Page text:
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Department of Health reports 5.2% growth in spending on branded drugs

NHS spending on branded drugs made available under the Pharmaceutical Price Regulation Scheme (PPRS) between 2013 and 2014 went up by 5.2%, according to the Department of Health (DH). In the image, a shelf of branded drugs in a pharmacy dispensary

Source: eye35 / Alamy Stock Photo

The rise in NHS spending on branded drugs occurred mostly in the hospital sector

NHS spending on branded drugs made available under the Pharmaceutical Price Regulation Scheme (PPRS) between 2013 and 2014 went up by 5.2%, according to an analysis published by the Department of Health on 7 September 2015.

Other figures, supplied by IMS Health and used in the analysis, estimated a higher increase of 8.2%. The rise, according to the document, occurred mostly in the hospital sector where the use of branded drugs went up by 16.5% between 2013 and 2014. Community sector spend increased by 1.9% over the same period.

Most of the rise in spending on branded drugs occurred in products for the treatment of breast and advanced prostate cancer, drugs for rheumatoid arthritis and Crohn’s disease and for wet age-related macular degeneration (ADM) and new oral anticoagulants.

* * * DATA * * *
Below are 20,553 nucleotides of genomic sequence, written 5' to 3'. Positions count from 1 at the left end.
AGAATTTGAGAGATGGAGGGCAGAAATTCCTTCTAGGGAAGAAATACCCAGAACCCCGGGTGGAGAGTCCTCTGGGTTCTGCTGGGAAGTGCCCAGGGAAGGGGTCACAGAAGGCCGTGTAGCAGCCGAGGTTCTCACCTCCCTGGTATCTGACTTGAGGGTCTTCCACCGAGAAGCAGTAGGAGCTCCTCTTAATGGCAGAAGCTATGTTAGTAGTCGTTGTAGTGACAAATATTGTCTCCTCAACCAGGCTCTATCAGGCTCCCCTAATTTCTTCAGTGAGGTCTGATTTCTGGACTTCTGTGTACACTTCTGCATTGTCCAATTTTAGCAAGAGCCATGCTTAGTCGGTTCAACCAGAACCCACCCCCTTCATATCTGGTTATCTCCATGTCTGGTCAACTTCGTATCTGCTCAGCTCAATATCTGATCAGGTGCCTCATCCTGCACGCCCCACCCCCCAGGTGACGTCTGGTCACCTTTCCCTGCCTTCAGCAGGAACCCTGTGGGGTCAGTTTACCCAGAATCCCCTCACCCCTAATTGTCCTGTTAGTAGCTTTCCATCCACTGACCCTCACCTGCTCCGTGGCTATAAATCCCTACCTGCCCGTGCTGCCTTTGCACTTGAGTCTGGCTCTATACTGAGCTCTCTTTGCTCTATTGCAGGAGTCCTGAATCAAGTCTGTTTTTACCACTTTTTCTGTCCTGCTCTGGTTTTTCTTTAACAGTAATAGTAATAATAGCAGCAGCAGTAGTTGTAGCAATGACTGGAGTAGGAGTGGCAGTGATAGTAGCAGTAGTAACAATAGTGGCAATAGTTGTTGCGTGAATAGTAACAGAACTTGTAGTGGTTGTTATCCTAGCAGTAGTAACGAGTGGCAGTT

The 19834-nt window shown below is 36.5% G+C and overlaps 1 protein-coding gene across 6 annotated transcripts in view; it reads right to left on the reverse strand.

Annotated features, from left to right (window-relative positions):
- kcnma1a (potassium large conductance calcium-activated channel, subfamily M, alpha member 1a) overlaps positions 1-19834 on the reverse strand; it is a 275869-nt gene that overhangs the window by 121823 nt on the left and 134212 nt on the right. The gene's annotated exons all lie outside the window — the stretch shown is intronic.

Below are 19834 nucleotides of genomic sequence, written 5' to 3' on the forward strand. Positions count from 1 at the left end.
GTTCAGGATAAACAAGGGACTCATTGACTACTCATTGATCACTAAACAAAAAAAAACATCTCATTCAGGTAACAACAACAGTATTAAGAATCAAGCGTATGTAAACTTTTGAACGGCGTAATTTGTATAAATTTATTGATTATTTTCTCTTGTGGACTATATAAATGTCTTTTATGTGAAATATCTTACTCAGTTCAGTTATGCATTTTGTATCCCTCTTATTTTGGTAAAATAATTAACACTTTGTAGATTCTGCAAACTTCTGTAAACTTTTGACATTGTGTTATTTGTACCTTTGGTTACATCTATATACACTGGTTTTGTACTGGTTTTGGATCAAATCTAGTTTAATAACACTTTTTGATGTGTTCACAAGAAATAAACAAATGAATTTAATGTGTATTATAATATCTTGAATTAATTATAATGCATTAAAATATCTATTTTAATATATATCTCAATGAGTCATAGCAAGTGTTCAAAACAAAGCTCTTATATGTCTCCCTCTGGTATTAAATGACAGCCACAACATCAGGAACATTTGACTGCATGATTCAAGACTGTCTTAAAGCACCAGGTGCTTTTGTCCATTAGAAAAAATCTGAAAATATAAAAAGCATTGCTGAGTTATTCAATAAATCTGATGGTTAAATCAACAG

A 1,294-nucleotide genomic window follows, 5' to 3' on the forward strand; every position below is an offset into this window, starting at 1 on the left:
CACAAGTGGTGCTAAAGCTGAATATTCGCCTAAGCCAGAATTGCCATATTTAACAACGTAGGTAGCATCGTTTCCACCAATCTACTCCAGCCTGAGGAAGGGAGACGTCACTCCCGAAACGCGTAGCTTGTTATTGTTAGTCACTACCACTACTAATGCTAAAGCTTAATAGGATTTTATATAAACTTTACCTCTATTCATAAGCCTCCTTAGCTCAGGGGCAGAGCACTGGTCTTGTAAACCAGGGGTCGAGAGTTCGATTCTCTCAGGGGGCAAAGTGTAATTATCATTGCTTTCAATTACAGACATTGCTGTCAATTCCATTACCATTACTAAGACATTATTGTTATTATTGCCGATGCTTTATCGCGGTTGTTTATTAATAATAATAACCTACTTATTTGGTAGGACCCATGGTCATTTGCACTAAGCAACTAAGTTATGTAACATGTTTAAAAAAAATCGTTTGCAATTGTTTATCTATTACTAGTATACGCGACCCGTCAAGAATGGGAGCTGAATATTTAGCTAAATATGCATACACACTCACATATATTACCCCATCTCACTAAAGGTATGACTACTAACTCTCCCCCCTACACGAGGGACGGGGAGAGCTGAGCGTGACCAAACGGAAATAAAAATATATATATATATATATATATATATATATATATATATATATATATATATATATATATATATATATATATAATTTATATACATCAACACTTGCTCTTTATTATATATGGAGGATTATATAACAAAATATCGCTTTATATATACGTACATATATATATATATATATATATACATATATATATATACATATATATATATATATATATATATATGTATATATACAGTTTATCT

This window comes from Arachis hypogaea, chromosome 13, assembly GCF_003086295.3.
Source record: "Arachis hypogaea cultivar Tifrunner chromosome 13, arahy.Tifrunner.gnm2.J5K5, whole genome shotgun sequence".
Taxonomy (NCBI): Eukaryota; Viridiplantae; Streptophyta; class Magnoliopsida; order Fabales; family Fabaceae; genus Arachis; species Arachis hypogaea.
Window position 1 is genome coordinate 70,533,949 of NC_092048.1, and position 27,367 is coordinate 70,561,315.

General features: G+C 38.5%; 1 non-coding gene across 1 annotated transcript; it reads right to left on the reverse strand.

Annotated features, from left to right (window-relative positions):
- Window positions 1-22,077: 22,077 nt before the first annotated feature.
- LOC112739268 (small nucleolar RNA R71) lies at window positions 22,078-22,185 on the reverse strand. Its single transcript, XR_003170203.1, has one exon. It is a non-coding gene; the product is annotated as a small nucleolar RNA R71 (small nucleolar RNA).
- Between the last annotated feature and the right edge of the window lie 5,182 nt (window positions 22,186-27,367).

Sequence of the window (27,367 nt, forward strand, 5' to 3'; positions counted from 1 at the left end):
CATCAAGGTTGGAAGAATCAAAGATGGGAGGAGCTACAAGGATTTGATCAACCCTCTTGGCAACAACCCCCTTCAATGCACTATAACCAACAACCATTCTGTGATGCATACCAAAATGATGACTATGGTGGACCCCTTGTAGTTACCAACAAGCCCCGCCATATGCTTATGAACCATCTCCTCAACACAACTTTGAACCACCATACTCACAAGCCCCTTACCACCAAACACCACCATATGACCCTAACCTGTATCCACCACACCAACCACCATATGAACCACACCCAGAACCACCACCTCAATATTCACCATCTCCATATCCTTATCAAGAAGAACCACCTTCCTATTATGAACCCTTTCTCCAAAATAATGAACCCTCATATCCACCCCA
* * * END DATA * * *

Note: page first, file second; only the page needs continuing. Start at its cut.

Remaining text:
Aflibercept (Eylea) for the treatment of wet AMD had the largest increase in spending in the 12 months analysed, rising by £102m, according to the report.

On its website, the Department of Health explains the difference between the PPRS figures and the IMS Health data: “IMS Health data, which provides product level data across the specified period, has been used to compare the growth in branded medicines.

“PPRS data and IMS Health data are not directly comparable due to differences in definitions and price bases — however, the IMS Health data gives a good indication of the reasons behind the growth.”

Citation: The Pharmaceutical Journal DOI: 10.1211/PJ.2015.20069346

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  • NHS spending on branded drugs made available under the Pharmaceutical Price Regulation Scheme (PPRS) between 2013 and 2014 went up by 5.2%, according to the Department of Health (DH). In the image, a shelf of branded drugs in a pharmacy dispensary

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